Fall 2012 issue
Dean Liz Magill Takes the Helm and Urges Students to Find Their Passion
For someone who likes the study of law, a clerkship with the U.S. Supreme Court can be akin to being a kid in a candy store. For Mary Elizabeth "Liz" Magill, Stanford Law School's new Dean, clerking with Justice Ruth Bader Ginsburg was an incredibly exhilarating experience.
"I was clerking for a living legend," she explains. "I knew lawyers could prompt transformative change, but working for someone like Justice Ginsburg, who in fact did change the law as it relates to the treatment of women and men, was inspiring."
Magill recounted the famous story relating to Justice Ginsburg's last appearance as an attorney before the U.S. Supreme Court in 1978. The case was Duren v. Missouri, which challenged laws and practices that made jury duty voluntary for women in that state. Toward the end of the oral argument, one of the justices asked the last question, "You won't settle for putting Susan B. Anthony on the new dollar, then?" Justice Ginsburg silently took her seat but shared that she thought of a good comeback on the drive home: "No, Mr. Justice, tokens won’t do."
Clearly, Magill's clerkship with one of the most influential public interest lawyers in recent history has left a lasting impression. Justice Ginsburg's role as a mentor and teacher reinforced Magill's desire to teach; even before the clerkship, she was drawn to teaching future lawyers.
Magill states, "[Justice Ginsburg] is a natural teacher. She would call her clerks together after the justices' conference and explain what happened. She didn't have to do that, yet it was such a gift to a student of the law."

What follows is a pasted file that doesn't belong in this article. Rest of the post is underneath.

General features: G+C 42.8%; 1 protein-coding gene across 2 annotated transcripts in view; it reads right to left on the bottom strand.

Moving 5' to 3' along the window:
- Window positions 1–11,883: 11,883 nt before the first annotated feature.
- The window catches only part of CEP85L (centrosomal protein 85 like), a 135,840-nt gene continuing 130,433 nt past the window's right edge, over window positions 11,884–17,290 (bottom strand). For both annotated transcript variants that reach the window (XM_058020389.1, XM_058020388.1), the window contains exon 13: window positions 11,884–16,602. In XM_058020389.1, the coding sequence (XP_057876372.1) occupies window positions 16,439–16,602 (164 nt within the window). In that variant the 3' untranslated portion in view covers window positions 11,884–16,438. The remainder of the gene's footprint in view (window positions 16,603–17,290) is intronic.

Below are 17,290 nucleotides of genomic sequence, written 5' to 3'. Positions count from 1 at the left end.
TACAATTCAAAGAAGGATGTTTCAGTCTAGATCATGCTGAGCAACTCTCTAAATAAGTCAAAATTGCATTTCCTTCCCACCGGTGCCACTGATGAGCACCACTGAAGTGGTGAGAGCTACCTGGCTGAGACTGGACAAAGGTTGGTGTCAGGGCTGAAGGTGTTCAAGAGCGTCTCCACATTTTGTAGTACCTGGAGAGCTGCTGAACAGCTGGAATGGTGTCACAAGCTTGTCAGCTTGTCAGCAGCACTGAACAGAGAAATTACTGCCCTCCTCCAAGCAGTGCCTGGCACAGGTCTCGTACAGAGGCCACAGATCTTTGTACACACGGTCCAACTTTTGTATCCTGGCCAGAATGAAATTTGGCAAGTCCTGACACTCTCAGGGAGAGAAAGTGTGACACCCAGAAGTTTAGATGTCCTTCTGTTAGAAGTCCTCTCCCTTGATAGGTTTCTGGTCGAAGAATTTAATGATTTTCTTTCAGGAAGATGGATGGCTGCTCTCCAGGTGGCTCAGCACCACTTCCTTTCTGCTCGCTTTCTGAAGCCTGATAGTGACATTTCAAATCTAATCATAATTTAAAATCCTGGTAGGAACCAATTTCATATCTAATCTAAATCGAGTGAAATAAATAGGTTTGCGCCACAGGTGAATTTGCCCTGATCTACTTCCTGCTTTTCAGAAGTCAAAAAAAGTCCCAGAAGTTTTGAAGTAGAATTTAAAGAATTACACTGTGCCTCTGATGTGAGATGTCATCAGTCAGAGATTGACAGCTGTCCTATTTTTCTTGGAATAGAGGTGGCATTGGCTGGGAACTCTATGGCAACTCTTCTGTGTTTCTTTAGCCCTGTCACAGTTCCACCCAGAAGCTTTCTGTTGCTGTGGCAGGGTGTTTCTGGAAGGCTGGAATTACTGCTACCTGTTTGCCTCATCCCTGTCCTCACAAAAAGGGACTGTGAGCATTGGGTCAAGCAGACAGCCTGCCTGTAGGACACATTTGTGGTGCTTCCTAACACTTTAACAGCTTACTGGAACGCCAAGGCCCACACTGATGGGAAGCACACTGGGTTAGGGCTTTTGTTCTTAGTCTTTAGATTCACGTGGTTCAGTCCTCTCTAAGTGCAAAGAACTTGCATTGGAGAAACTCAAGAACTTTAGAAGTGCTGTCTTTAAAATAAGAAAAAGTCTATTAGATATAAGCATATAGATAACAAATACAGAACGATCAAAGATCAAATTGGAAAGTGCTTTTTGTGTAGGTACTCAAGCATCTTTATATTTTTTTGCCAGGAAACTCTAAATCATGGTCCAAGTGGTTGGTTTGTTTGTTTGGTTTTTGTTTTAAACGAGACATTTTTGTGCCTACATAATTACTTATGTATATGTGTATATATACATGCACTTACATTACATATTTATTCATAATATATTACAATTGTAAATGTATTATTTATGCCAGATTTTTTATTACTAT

As a teacher, Magill hopes to both inspire students and help unravel mysteries for them. She shares that she has long admired the special skills and talents of those in the “learned profession” of law. Having come from a family of lawyers (her father is retired Judge Frank Magill of the 8th Circuit and several of her siblings are lawyers as well), it may not be a huge surprise that she ultimately chose this path.
After her clerkship with Justice Ginsburg (which had followed a clerkship with Judge J. Harvie Wilkinson III of the 4th Circuit), Magill joined the faculty at her alma mater, the University of Virginia School of Law. While she didn't practice law after her clerkships, Magill did spend four years before law school working on Capitol Hill with a number of lawyers. Upon her graduation from Yale University with a degree in history, Magill worked for Senator Kent Conrad from North Dakota. She observes, "I saw the important work that lawyers were doing, like drafting legislation and advocating for changes to legislation, and it really heightened my admiration for the law. If I had chosen to practice before entering academia, it would have been in government."
As to advice she might offer to students interested in public interest careers, Magill says, "In law school, I think students should be trying to find what they care about and what interests them. When you wake up at 40 and have followed what has most interested and excited you, that's something really special."
She concludes, "Whether someone spends all of their working life at a public interest organization, in a firm, a corporation or a university, I think all of us should regularly think about what we are doing with our special training in law to serve the greater good."
Dean Magill began her tenure on September 1, 2012. Photo courtesy of Brian Smale.
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SLS Students Inspired Effort to Reform California's Three Strikes Law, Faculty Lead the Charge
California voters will decide this Fall whether to reform our notorious Three Strikes Law so that subsequent nonviolent minor offenses, like shoplifting socks, will not condemn people to life in prison. Proposition 36 is gaining traction and has already secured major support from law enforcement officials across the state. Yet what is most exciting about this initiative for SLS readers is the fact that the campaign grew organically from the work of Stanford Law School students and faculty who were representing individual clients through the Stanford Three Strikes Project.